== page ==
Beautifully cooked, beautifully assembled, averagely seasoned.
For many, the notion of going to a Hawksmoor and ordering a burger is sacrilege. It’d be like making a stir fry with foie gras; the restaurant’s beef is famed for its quality and not to be minced and mashed into a burger. Yet it consistently makes the ‘top burger in London’ listicles, and I was keen to try it. The beef is made from “British grass-fed, dry-aged beef from the Ginger Pig” and gets put into two burger variants; the Hawksmoor burger (served with your choice of cheese, pink or well done) and the Kimchi burger – which is what it sounds like. Both can be served with triple cooked chips or salad.
My friend James and I both went for the Hawksmoor burger; pink (obviously), with cheddar, with triple cooked chips, served in a metal mini bucket (hipsters!) on the side.
The meat of it
This is an astonishingly beautiful burger. The 5oz patty is relatively thin yet coarsely ground, loosely packed, perfectly shaped, with a brilliant crisp finish and an evenly pink centre. I’ve no idea how they did this without drying out the burger, which remains tender and juicy and with the lovely aromatics you get with dry-aged beef. Sous vide with a grill finish? Who knows. It’s stacked on some lettuce, a crisp sweet pickle and a thin layer of mustard (spread-on, not fried-in, as far as I could tell), topped with a thick slice of well melted cheese and a large slice of beef tomato in a sizeable and airy brioche. The fries were crisp and looked inviting.
Sounds amazing? Almost perfect, but not quite. Here’s what went wrong: the brioche is overly sweet, getting the flavour balance wrong whenever there’s too much bread in the bite. The burger itself, whilst perfectly tender, richly beefy and well cooked – was underseasoned. This turns the cheese from an umami-fest on top of a good burger into necessary seasoning; a necessary addition to make it feel like you’re eating something other than a sweet bread roll. You barely notice it as a result. Whilst the lettuce and tomato were amazing – fresh, crisp, amazingly complementary to the rest of the burger – the mustard spread is uneven. In most mouthfuls you can’t taste it, in others it’s a spike of unexpected heat. I much prefer the Dirty Burger / In&Out practice of frying mustard into the burger on the grill, which gives a richer, more even flavour IMHO. If I’m being picky – the burger wasn’t crisp enough not to need some textural contrast (from, say, a crisp piece of streaky bacon) – it’s all softness and squidge.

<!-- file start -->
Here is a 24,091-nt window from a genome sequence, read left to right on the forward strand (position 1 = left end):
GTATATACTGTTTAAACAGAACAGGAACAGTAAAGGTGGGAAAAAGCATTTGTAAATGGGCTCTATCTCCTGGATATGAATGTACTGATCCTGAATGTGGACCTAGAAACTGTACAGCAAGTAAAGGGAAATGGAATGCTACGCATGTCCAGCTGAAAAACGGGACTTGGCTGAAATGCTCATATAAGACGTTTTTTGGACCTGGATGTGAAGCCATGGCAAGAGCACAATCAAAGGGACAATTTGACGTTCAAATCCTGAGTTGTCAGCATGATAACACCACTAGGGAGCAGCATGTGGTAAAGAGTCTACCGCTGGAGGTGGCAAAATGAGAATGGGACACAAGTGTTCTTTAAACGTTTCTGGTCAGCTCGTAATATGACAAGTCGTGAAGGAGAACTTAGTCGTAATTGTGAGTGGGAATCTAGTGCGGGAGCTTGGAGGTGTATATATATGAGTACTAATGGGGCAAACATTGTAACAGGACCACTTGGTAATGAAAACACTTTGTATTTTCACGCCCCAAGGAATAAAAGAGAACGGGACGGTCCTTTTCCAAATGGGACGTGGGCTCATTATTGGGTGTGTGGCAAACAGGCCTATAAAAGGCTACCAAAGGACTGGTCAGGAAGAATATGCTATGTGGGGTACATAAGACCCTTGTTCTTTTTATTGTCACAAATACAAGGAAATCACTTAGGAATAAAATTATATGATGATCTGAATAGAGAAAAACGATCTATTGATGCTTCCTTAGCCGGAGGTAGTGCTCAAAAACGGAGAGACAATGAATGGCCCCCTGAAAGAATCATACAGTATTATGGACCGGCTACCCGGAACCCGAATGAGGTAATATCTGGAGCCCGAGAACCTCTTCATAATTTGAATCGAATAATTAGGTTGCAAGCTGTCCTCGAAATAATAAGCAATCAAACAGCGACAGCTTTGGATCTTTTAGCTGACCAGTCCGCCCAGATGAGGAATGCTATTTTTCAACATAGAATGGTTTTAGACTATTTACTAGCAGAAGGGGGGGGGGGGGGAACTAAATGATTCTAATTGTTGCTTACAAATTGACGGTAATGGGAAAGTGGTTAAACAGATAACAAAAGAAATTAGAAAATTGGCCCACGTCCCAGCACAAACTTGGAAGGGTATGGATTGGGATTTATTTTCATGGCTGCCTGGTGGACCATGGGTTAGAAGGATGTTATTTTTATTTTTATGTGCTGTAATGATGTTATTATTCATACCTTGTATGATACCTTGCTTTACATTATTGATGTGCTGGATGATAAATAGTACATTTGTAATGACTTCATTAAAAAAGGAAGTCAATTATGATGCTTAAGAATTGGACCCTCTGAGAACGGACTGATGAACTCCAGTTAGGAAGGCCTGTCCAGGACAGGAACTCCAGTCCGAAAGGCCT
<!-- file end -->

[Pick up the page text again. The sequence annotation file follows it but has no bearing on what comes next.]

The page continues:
The fancy ketchup – unnecessary for the burger due to the cloyingly sweet brioche – is some strange, slightly spiced, watery version (like a hybrid ketchup / sweet chilli sauce) – and it wasn’t a great help for the chips either, sadly. We both agreed Heinz would have been preferable. The tin cup made it challenging to salt the chips evenly (they were also underseasoned). Pouring them out would have cooled them down rapidly, of course…
All that said, it was still a good burger; it just doesn’t stack [sic] up against my current top rankings; Hawksmoor chefs, please embrace salt!
Drinkswise, we both opted for a very nice Eagle Rare bourbon from the menu’s extensive, expensive selection. Served with rocks on the side, it has a smooth, sweet finish and amazing aromatics.
Monkey finger rating
Bun – 3/5
Build – 5/5
Burger – 4/5
Taste – 3.5/5
Sides – 4/5
Value – 3.5/5 – £56 for two including a single shot of bourbon and service for two – the burger and chips by themselves list at £16. Hawksmoor has proven its worth its premium pricing for its steaks – not so sure about its burger.
Burger rating – 3.5/5 -It’s a good burger, but is expensive and underseasoned. Dip & Flip trounces it on many counts.
There are many Hawksmoors, but make sure the one you visit has a bar menu, as that’s the menu with the burger on it. The Knightsbridge branch is just off the Brompton road, an 8 minute walk from Knightsbridge tube. 3 Yeomans Row,
London, SW3 2AL. 020 7590 9290 for bookings and general steak chat.